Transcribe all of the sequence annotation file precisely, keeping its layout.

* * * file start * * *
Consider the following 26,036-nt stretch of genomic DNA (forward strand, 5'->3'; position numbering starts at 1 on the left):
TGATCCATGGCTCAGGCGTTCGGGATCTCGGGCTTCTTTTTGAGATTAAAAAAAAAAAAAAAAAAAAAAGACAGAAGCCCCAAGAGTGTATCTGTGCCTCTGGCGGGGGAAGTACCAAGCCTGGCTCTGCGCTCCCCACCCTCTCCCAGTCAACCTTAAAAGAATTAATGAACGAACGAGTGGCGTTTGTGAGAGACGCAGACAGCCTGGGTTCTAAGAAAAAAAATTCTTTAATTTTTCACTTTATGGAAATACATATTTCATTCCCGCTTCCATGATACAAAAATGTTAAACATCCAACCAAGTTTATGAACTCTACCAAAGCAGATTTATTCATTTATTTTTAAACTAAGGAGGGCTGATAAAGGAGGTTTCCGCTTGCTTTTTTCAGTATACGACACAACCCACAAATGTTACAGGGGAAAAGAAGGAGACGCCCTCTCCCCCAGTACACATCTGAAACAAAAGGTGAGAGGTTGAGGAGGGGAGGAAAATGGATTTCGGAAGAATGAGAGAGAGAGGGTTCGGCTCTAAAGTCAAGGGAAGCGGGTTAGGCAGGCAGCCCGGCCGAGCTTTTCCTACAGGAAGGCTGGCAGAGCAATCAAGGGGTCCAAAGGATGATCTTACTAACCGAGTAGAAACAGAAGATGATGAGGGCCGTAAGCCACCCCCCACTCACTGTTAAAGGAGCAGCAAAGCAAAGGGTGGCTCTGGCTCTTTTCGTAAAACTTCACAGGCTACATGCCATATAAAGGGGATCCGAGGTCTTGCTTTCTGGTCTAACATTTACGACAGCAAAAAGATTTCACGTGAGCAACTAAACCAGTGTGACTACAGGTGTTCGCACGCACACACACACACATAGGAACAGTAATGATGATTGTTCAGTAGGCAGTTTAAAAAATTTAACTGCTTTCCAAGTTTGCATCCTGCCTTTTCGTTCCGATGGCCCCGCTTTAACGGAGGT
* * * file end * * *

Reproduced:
Consider the following 26,036-nt stretch of genomic DNA (forward strand, 5'->3'; position numbering starts at 1 on the left):
TGATCCATGGCTCAGGCGTTCGGGATCTCGGGCTTCTTTTTGAGATTAAAAAAAAAAAAAAAAAAAAAAGACAGAAGCCCCAAGAGTGTATCTGTGCCTCTGGCGGGGGAAGTACCAAGCCTGGCTCTGCGCTCCCCACCCTCTCCCAGTCAACCTTAAAAGAATTAATGAACGAACGAGTGGCGTTTGTGAGAGACGCAGACAGCCTGGGTTCTAAGAAAAAAAATTCTTTAATTTTTCACTTTATGGAAATACATATTTCATTCCCGCTTCCATGATACAAAAATGTTAAACATCCAACCAAGTTTATGAACTCTACCAAAGCAGATTTATTCATTTATTTTTAAACTAAGGAGGGCTGATAAAGGAGGTTTCCGCTTGCTTTTTTCAGTATACGACACAACCCACAAATGTTACAGGGGAAAAGAAGGAGACGCCCTCTCCCCCAGTACACATCTGAAACAAAAGGTGAGAGGTTGAGGAGGGGAGGAAAATGGATTTCGGAAGAATGAGAGAGAGAGGGTTCGGCTCTAAAGTCAAGGGAAGCGGGTTAGGCAGGCAGCCCGGCCGAGCTTTTCCTACAGGAAGGCTGGCAGAGCAATCAAGGGGTCCAAAGGATGATCTTACTAACCGAGTAGAAACAGAAGATGATGAGGGCCGTAAGCCACCCCCCACTCACTGTTAAAGGAGCAGCAAAGCAAAGGGTGGCTCTGGCTCTTTTCGTAAAACTTCACAGGCTACATGCCATATAAAGGGGATCCGAGGTCTTGCTTTCTGGTCTAACATTTACGACAGCAAAAAGATTTCACGTGAGCAACTAAACCAGTGTGACTACAGGTGTTCGCACGCACACACACACACATAGGAACAGTAATGATGATTGTTCAGTAGGCAGTTTAAAAAATTTAACTGCTTTCCAAGTTTGCATCCTGCCTTTTCGTTCCGATGGCCCCGCTTTAACGGAGGT